The Volkswagen ID.4 was unveiled today. The base price is $40,000. After middle-class taxpayers work a few extra months to subsidize the rich with a $7,500 tax credit, for which Teslas are no longer eligible, the vehicle will cost only about half as much as a slightly pimped-out Tesla Y.
Although the VW does not have as large a charging network as Tesla, presumably, charging is free for three years.
Car and Driver says that the price will come down to $36,000 in 2022 when production comes to Tennessee. This can’t be good for predicted resale value! And, indeed, the lease price is not that low, nearly $500/month for 36 months with the up-front costs amortized.
How about the dashboard? Did Volkswagen copy Tesla and stick a Chinese touch screen in the middle of the two front seats and call it good? No. There is a real dashboard, according to Car and Driver:
All versions of the vehicle feature VW’s 5.3-inch ID Cockpit. The digital dash cluster uses three frames in the display to show speed, driver assistance information, and navigation. Drivers can opt for all three or just two of the three, with the speedometer always available. The automaker has moved the gearshifter directly to the right and attached it to the display. Twist it forward to go forward and back to go into reverse. A button on the side places it in park.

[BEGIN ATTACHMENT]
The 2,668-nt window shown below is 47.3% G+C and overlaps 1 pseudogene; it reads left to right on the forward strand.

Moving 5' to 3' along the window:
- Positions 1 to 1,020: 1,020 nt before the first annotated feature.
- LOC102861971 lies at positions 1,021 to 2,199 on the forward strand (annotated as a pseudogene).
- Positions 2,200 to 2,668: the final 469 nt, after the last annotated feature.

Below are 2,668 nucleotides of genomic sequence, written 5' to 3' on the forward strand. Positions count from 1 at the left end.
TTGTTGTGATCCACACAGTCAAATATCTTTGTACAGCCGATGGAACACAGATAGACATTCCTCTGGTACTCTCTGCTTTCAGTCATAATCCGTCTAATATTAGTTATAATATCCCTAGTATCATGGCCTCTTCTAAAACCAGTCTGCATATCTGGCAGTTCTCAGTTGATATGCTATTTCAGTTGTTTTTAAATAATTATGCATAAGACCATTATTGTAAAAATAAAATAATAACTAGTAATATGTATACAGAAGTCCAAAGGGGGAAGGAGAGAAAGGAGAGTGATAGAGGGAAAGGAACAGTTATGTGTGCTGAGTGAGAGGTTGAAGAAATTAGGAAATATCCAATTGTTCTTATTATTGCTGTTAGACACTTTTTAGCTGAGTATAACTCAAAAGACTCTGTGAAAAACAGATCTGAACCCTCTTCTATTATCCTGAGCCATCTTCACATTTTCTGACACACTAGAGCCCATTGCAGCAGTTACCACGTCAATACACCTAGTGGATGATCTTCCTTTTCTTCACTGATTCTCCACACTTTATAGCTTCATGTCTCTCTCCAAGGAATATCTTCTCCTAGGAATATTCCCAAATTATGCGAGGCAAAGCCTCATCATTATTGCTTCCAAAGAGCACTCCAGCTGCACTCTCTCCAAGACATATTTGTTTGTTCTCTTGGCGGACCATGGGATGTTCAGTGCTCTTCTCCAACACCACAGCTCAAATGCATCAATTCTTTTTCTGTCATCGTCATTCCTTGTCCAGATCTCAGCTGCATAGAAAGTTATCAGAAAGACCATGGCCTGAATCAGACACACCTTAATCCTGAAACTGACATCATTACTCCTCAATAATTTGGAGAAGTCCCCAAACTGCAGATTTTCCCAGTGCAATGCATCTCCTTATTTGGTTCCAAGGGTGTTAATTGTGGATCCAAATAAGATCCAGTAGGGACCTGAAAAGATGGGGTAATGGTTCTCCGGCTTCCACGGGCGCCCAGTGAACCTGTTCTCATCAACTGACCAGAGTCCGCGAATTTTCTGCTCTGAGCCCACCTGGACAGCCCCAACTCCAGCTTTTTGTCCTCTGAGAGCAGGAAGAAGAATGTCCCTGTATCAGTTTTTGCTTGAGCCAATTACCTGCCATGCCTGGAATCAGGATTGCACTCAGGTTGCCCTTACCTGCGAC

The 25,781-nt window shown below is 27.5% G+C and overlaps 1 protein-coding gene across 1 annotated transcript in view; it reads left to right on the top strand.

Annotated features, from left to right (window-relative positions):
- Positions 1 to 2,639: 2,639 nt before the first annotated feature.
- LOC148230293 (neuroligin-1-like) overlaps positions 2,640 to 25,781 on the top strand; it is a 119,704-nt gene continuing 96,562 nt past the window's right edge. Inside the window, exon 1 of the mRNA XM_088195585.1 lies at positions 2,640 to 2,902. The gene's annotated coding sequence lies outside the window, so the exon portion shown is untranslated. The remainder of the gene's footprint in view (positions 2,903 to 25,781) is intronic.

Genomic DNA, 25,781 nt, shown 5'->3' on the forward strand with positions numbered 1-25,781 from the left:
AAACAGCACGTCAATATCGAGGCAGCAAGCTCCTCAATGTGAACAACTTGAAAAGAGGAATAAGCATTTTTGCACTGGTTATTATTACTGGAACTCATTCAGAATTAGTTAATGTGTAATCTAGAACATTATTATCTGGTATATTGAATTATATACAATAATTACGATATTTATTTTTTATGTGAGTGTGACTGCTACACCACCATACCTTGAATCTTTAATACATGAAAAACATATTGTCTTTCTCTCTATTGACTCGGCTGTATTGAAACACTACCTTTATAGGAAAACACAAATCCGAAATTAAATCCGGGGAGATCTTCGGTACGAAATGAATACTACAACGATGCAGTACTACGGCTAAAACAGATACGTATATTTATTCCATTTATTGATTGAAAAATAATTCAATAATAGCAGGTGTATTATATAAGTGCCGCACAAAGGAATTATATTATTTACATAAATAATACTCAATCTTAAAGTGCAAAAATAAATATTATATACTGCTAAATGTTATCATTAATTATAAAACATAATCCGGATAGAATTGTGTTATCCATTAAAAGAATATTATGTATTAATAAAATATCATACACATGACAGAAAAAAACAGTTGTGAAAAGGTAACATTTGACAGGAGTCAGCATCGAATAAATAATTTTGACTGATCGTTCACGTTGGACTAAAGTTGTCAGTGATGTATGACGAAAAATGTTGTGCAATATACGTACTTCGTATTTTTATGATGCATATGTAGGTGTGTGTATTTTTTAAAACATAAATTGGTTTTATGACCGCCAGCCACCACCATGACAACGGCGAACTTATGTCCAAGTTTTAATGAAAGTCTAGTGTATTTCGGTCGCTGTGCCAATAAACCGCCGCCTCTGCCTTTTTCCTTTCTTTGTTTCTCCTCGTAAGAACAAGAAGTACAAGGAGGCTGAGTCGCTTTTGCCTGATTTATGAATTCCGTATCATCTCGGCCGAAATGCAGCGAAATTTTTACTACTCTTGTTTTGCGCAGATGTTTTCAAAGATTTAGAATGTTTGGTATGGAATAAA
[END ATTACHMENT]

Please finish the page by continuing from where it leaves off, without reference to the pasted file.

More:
How about the size? From electrek:
In other words, these cars are the same size.
The VW should be better for driving in the city due to a tighter turning radius. (But how many people with enough money to buy a new car will want to drive into American cities anymore?)
One glaring deficiency from Mindy the Crippler’s point of view: No Dog Mode. At least based on the VW web site, there is no way to park the car with instructions to keep the climate control going. From Cadillac Mountain, below, speaking of landmarks named after car manufacturers….
Is this the beginning of the end for Tesla? The company cannot make cars profitably at current prices, right? And the current prices cannot be sustained when the real car companies are offering excellent electric cars at just over $30,000, right? The competitive analysis by VW shows that the Tesla can charge faster in ideal circumstances and can accelerate more dramatically (not here in Boston; traffic jams are back!), but presumably those advantages are balanced by a lot of disadvantages in areas where traditional car manufacturers have expertise.